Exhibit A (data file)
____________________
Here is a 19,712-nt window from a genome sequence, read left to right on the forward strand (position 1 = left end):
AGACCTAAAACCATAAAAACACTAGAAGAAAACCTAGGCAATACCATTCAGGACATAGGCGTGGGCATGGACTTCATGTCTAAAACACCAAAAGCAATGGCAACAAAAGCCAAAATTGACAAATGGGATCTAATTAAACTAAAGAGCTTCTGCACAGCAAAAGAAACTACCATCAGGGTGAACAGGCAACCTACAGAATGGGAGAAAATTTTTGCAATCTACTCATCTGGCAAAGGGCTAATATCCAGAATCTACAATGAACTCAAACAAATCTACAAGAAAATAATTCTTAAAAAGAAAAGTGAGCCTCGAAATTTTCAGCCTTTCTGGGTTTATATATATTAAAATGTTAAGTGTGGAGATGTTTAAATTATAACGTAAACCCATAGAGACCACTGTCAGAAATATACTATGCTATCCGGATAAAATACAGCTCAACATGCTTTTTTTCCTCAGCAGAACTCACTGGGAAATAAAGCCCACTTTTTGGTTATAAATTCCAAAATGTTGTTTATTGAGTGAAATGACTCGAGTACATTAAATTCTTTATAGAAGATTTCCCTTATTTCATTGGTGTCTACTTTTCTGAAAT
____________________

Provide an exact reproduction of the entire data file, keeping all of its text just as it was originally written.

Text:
Here is a 19,712-nt window from a genome sequence, read left to right on the forward strand (position 1 = left end):
AGACCTAAAACCATAAAAACACTAGAAGAAAACCTAGGCAATACCATTCAGGACATAGGCGTGGGCATGGACTTCATGTCTAAAACACCAAAAGCAATGGCAACAAAAGCCAAAATTGACAAATGGGATCTAATTAAACTAAAGAGCTTCTGCACAGCAAAAGAAACTACCATCAGGGTGAACAGGCAACCTACAGAATGGGAGAAAATTTTTGCAATCTACTCATCTGGCAAAGGGCTAATATCCAGAATCTACAATGAACTCAAACAAATCTACAAGAAAATAATTCTTAAAAAGAAAAGTGAGCCTCGAAATTTTCAGCCTTTCTGGGTTTATATATATTAAAATGTTAAGTGTGGAGATGTTTAAATTATAACGTAAACCCATAGAGACCACTGTCAGAAATATACTATGCTATCCGGATAAAATACAGCTCAACATGCTTTTTTTCCTCAGCAGAACTCACTGGGAAATAAAGCCCACTTTTTGGTTATAAATTCCAAAATGTTGTTTATTGAGTGAAATGACTCGAGTACATTAAATTCTTTATAGAAGATTTCCCTTATTTCATTGGTGTCTACTTTTCTGAAAT